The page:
Fans seemed not impressed. One of them commented: “In fact, you spent the money that belonged to the artists I supported. You used my money … while allowing artists to go to the wall. You must be ashamed".

Co-founder Benji Rogers, who left the company in 2016, later announced that he would briefly return as a consultant to help deal with the problems.

In a statement posted on Twitter, he said that the team was “tirelessly” working on solving problems, saying that the primary task was to deal with late payments.

“All funds entering the company from now on will be managed by an independent third party (which will be announced shortly) to ensure that all campaigns that are launched in the future will be paid after reaching their main stages,” he added.

  • How does crowdfunding work?

Since its launch ten years ago, more than 45,000 artists have served from novice actors to some of the biggest names in the industry, including U2, Erasure, Rod Stewart, The Dandy Warhols, Razorlight and The Killers Dave Keuning.

Mr. Baker is not convinced by the explanation of the Pledge: "Reading between the lines, it seems that they are put up for sale and hope that someone will buy them, and if they agree to take our debt, you will get your money."

He is comforted by the fact that artists affected by the news form a new Twitter community, giving them the opportunity to "speak louder in a collective voice."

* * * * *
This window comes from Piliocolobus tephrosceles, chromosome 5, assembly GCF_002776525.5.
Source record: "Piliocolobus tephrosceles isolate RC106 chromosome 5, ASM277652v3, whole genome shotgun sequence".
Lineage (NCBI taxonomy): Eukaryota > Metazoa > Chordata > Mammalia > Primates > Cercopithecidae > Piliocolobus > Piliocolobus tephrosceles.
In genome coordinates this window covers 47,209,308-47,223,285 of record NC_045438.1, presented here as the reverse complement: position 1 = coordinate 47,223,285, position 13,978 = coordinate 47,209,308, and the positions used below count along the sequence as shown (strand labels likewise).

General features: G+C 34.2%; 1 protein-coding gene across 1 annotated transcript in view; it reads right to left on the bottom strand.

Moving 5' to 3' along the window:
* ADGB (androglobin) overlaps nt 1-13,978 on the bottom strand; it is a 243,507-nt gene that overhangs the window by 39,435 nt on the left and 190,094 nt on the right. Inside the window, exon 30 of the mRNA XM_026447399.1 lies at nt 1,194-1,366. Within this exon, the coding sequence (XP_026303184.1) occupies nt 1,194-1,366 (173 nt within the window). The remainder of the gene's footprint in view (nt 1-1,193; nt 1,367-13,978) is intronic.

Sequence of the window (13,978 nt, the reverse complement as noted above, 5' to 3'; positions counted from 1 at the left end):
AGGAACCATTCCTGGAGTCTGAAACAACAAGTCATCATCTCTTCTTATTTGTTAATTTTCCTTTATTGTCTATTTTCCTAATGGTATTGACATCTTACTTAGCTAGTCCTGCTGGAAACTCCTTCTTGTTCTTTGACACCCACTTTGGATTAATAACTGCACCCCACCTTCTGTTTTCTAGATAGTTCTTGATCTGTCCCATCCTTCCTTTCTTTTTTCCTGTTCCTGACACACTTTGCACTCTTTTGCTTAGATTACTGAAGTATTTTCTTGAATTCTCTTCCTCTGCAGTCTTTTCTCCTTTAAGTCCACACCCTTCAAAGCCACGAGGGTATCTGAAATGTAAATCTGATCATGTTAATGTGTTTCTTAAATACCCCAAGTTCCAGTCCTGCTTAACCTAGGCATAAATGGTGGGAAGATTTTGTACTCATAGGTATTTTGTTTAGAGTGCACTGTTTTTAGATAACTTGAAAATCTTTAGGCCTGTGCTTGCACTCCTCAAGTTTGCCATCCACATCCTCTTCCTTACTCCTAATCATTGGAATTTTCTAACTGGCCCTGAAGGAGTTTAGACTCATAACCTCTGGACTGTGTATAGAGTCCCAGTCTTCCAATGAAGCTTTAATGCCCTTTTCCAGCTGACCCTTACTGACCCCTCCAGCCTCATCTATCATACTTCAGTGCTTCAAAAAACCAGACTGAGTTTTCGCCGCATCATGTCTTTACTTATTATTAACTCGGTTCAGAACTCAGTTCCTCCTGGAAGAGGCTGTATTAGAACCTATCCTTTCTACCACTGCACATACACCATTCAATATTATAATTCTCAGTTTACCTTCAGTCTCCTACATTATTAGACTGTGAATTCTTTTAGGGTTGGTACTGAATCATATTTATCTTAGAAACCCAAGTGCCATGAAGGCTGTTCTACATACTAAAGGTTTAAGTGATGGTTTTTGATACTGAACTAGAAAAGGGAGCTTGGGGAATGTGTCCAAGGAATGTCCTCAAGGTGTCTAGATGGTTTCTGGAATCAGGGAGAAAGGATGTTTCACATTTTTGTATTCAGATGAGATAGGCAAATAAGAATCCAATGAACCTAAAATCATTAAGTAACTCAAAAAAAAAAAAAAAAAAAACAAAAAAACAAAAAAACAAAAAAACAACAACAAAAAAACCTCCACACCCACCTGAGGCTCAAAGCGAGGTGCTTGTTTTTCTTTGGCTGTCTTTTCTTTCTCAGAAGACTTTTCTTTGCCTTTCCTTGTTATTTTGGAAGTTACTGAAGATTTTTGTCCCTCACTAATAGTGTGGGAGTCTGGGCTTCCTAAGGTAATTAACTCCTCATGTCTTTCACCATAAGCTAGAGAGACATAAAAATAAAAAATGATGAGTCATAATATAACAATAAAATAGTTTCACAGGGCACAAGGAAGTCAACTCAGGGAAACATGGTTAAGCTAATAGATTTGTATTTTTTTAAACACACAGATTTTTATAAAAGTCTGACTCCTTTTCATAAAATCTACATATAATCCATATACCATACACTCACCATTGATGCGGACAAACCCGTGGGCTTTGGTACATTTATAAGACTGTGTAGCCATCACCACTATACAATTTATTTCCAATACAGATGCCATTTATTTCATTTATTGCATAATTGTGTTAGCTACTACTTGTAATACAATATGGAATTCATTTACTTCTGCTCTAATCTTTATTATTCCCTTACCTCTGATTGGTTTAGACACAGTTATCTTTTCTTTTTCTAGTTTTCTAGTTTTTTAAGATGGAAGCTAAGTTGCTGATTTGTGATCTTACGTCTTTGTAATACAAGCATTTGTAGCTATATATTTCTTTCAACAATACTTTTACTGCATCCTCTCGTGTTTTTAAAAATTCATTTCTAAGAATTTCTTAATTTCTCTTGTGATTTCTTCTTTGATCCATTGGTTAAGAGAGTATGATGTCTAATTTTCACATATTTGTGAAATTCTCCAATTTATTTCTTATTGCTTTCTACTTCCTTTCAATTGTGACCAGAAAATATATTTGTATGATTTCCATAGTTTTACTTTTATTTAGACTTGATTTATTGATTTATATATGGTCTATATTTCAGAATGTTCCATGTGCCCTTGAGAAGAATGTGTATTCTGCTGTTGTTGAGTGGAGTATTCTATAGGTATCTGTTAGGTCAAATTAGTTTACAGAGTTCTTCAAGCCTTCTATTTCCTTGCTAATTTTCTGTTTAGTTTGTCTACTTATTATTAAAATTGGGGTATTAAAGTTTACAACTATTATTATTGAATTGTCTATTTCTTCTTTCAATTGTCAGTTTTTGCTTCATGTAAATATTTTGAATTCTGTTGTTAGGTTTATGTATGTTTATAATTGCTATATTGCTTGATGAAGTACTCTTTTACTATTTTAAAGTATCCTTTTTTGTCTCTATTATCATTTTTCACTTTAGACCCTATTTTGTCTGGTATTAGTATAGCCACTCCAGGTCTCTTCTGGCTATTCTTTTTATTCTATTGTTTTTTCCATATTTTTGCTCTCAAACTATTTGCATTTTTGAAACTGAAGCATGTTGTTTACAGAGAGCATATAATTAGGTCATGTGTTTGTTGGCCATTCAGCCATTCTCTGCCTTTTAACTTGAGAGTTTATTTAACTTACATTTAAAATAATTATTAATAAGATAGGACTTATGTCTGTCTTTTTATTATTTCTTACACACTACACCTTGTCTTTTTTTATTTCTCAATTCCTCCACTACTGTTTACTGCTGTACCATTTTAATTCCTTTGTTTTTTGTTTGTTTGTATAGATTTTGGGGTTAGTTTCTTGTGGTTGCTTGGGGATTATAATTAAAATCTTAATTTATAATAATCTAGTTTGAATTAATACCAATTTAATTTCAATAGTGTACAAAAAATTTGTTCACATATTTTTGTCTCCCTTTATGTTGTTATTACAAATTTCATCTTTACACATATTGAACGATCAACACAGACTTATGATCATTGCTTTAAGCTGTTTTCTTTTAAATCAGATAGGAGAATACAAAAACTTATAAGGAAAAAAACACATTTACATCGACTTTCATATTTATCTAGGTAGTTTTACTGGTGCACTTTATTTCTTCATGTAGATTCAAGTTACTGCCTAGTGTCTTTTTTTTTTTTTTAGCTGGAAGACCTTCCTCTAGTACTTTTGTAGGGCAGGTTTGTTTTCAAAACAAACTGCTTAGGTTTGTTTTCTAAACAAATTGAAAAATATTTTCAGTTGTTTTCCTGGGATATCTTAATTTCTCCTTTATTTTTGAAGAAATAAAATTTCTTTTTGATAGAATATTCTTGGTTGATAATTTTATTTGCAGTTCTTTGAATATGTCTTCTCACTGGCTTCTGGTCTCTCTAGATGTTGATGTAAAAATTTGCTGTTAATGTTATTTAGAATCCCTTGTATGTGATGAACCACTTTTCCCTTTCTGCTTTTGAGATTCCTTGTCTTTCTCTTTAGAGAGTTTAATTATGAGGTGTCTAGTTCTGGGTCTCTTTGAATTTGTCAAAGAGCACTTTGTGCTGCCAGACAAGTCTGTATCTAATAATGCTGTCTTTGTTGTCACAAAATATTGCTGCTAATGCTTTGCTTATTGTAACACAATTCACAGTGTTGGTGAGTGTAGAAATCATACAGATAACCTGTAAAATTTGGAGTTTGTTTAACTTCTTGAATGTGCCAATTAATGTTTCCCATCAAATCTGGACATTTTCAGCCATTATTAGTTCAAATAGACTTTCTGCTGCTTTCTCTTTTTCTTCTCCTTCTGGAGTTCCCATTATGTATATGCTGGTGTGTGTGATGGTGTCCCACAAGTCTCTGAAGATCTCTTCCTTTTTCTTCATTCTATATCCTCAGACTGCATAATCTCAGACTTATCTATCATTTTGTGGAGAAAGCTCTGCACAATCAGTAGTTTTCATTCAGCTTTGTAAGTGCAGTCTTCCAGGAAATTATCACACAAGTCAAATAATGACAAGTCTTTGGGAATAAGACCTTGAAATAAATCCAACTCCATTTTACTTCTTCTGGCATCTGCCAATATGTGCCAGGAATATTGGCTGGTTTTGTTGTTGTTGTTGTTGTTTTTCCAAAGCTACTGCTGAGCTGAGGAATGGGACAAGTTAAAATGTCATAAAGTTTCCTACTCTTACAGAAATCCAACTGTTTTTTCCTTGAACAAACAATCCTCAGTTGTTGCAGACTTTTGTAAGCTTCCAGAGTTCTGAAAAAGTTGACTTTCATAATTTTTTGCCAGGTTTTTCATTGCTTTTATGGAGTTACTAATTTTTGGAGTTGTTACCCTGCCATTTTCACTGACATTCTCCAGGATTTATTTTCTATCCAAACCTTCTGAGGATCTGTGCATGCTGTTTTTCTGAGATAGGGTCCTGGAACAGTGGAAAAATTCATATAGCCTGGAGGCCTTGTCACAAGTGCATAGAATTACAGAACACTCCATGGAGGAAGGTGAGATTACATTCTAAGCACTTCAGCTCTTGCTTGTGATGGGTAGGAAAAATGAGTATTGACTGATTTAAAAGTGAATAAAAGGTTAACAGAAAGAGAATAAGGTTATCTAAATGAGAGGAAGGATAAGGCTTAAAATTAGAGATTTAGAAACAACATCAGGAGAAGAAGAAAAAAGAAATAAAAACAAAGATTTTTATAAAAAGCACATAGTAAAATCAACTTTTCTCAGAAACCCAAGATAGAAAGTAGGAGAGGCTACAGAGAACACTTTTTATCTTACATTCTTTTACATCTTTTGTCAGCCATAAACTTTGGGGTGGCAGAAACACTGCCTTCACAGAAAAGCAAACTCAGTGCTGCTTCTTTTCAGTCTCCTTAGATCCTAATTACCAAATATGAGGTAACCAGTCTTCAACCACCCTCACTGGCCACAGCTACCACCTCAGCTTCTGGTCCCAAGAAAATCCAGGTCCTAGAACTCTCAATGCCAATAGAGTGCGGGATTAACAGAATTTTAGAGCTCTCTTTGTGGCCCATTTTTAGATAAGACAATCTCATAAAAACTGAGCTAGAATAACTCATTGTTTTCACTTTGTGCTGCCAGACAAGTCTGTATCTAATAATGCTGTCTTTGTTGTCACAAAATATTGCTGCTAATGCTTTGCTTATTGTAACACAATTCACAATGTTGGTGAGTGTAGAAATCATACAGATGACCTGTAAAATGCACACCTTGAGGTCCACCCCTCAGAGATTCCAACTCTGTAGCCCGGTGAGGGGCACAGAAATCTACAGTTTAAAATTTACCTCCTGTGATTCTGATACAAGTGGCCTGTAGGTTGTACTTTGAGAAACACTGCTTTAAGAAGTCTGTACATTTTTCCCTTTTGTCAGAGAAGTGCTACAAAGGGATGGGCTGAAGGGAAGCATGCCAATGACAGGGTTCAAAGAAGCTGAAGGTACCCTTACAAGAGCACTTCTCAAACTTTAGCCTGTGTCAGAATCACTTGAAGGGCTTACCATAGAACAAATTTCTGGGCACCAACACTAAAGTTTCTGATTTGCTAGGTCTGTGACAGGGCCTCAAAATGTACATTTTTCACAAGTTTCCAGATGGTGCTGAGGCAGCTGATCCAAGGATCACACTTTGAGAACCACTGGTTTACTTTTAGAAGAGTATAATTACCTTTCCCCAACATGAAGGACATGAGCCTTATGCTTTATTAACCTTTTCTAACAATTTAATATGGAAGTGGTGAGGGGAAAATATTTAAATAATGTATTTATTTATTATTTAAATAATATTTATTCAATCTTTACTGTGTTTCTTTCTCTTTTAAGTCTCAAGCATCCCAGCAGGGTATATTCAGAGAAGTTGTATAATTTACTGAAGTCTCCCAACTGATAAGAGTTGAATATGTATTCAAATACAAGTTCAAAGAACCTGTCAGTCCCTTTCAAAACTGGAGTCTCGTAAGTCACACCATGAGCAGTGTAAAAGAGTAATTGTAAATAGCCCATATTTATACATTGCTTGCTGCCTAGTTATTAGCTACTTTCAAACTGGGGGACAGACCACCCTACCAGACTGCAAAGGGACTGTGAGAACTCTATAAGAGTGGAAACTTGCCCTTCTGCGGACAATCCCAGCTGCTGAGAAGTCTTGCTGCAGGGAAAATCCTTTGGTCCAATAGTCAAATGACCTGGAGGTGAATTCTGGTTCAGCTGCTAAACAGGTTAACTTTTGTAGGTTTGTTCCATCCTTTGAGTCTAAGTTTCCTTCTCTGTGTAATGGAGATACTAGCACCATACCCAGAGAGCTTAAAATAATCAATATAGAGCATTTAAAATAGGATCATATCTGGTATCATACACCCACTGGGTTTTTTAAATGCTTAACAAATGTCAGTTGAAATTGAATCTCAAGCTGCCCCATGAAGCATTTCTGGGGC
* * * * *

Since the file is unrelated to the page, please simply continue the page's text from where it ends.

“Artists are beginning to arm this community spirit and use it as a shield against the negative behavior of the Pledge,” he said.

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CC Smugglers

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CC Smugglers made their name through innovative fan relations

Mr. Baker acknowledges that for Jesus Jones, non-payment is not the end of the world.

“We do what we do as a hobby, we get together several times a year, and this will not make us deprived, but there are other groups on the platform that do not have other incomes for which this money is crucial,” he said.

“I heard people talking on the phone with Pledge on the phone. Parents call and say: "This is my son's livelihood."

Street musician

The new group, CC Smugglers, made its name by “stealing” fans from other better-known groups.

“We started as street musicians and followed much larger groups and worked with their fans. At some point, we followed the American band throughout the tour and were on the stage, playing three numbers, ”said vocalist Richie Prinn. BBC.

With such an innovative approach to attracting fans, it became obvious that the band would turn to crowdfunding when they wanted to release an EP with six tracks.

Mr Prynne remains loyal to PledgeMusic.

“It revolutionized the way music came out. You do not need to rely on a huge corporate monster. Anyone I ever dealt with was very passionate about music. They were with us at every turn. ”

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Getty images

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Crowdfunding can help struggling musicians gain a foothold in a complex industry.

For their latest project, the album, which will be released in March, CC Smugglers collected £ 17,000. This is not a payday, but Mr. Prynn is well aware of the problems.

“I don’t know what happened, but it seems that serious mistakes were made, and Pledge did not control its finances poorly,” he said

“I hope that we will return the money. It’s not just my money, it’s every musician in the band’s money and the fans’s money. ”